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Putting a nail in the cashless society advocate’s coffin

Now, don’t get me wrong, I am a fan of all payment methods - I believe there is a place in society for each of them. I am particularly enamoured with my contactless card, and get annoyed when I’ve already put my card into the POS terminal before realising I could have just tapped the screen. And mobile payments make my life easier, whether making in-store transactions or ordering last minute gifts on my phone. However, a few well-covered news stories about cash recently got me thinking…

Results of a survey by Lloyds Bank report that 40 per cent of UK consumers say they won’t use cash in 10 years. Couple this with the news from Equifax and Gorkana Surveys that a quarter of people in the UK believe they will have a cashless society within the same time period and anyone would think that cash has little to no place in modern society. But are these predictions justified?

Just the other week, the Bank of England announced that £20 paper notes will be replaced by polymer notes in 2020, following the same destiny of £5 and £10 notes, which are due to be circulated between 2016 and 2017 respectively. If cash is really on its way out, why is the Bank of England investing a reported £230m in more secure, durable plastic £20 bank notes that should last a lot longer than the few years that they are supposedly only required for? And this doesn’t even include the cost the rest of the UK faces: upgrading ATMs, vending machines and other equipment, as well as staff training, etc. The new polymer notes have been reported as saving the Bank of England £10 million on printing a year… by that count, they are saying that it will be a minimum of 23 years before cash is no longer needed (by their own investment).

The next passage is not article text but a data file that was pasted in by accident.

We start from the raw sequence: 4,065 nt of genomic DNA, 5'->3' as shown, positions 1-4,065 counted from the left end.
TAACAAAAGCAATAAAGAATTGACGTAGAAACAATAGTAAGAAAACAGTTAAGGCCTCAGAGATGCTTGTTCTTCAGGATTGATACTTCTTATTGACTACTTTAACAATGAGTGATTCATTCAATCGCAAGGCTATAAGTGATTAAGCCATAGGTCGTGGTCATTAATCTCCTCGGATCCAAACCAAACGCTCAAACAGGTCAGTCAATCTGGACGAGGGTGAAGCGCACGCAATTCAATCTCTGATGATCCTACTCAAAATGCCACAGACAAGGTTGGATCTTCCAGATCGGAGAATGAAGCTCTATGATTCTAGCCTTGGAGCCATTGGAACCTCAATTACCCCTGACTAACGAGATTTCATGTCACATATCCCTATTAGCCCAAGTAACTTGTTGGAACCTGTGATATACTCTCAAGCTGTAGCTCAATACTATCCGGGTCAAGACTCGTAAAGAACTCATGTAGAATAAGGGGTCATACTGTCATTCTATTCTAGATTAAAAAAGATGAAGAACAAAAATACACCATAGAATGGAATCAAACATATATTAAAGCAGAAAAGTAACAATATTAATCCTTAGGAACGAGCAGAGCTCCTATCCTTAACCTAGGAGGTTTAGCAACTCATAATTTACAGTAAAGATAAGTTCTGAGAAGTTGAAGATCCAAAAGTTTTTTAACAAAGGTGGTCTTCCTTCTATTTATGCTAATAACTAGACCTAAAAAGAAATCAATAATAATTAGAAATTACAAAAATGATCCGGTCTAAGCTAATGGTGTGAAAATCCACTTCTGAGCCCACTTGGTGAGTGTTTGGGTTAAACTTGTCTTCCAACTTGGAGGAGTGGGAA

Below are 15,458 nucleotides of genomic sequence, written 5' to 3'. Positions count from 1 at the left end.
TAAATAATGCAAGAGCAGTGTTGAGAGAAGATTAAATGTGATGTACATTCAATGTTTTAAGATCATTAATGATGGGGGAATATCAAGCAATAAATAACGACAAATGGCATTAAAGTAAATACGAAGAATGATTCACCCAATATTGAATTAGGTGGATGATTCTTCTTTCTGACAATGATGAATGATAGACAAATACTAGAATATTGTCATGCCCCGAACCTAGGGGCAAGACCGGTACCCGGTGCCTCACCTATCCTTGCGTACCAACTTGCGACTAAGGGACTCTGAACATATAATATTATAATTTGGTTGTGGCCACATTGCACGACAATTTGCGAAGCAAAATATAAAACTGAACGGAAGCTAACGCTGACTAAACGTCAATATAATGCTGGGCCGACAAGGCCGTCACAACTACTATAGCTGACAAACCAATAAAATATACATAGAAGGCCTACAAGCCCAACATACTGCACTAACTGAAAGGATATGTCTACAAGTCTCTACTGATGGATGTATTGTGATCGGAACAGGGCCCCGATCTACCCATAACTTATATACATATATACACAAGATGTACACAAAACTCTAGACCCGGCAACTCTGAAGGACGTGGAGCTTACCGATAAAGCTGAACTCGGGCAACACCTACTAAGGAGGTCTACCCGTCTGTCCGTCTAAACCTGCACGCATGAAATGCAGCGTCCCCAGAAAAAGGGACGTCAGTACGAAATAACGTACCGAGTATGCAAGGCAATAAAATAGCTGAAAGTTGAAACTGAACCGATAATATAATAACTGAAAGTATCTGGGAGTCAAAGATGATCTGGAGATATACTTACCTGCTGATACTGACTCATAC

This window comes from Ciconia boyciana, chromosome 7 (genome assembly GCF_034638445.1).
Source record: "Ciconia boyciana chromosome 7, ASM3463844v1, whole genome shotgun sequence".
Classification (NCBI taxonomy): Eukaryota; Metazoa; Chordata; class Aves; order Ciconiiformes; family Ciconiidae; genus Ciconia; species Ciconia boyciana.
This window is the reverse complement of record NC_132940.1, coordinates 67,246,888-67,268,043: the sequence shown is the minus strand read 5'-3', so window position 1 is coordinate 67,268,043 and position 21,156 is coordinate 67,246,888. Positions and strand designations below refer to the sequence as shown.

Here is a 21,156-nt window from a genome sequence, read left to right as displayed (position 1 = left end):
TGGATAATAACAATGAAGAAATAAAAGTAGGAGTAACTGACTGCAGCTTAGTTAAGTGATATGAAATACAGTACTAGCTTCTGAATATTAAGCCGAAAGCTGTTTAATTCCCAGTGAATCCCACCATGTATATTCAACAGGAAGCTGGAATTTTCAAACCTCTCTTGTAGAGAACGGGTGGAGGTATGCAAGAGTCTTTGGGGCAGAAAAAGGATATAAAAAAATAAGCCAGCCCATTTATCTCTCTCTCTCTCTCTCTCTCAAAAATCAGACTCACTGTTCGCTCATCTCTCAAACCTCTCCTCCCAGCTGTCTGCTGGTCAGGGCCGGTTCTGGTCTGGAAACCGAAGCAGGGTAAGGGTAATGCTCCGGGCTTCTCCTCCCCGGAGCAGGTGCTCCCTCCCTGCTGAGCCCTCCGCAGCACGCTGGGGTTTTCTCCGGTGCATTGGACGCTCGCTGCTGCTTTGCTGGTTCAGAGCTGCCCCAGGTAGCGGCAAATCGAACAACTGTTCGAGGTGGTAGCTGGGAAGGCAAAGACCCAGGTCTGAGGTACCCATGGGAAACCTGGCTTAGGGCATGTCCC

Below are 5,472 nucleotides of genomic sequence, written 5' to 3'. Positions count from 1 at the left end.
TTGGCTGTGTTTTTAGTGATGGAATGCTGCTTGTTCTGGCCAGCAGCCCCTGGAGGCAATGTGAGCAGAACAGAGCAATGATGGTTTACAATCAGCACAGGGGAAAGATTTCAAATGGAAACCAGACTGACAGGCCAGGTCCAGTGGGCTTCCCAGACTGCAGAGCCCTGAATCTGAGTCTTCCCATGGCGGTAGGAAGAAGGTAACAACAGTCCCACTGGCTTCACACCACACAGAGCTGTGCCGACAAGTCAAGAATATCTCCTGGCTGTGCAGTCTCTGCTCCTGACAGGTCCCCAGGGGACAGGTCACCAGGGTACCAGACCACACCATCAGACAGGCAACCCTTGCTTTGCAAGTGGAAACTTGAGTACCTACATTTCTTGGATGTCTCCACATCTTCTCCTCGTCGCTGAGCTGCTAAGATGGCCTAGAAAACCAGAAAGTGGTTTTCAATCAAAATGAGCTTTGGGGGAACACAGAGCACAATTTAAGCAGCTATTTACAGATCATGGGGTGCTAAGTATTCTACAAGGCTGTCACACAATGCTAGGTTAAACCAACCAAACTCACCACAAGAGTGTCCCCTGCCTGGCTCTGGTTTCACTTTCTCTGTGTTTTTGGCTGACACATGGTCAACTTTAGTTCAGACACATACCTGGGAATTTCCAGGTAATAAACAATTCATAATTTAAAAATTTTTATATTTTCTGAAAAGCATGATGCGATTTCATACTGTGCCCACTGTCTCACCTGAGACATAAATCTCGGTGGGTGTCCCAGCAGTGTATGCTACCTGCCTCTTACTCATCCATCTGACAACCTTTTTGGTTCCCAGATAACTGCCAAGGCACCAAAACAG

Let’s be honest, cash is not on its way out. Not in the foreseeable future anyway. Whilst it’s true that electronic payments surpassed cash transactions in 2014, and there are numerous reports that state contactless cards are revolutionising the way people make payments in the UK, cash is still very much in use. Not only were 18 billion cash payments with a total value of £250 billion made in the UK last year, the chief cashier and director of notes for the Bank of England confirmed at a recent conference that there are nearly three and a half billion bank notes in circulation today, totalling over £60 billion. This does not sound like the beginnings of a cashless society to me.

Having recently required the expertise of a physiotherapist, I was however surprised to see that electronic payments were not even offered as an option. The only payment methods accepted were cash and, dare I say it, cheque (ahem!). Whilst this surprised me, it is not a rare occurrence. There are many instances in everyday life where consumers in the UK have to pay with cash, from paying for takeaways and driving lessons to bars at wedding venues and the local window cleaner, and until this changes there will always be a need for cash.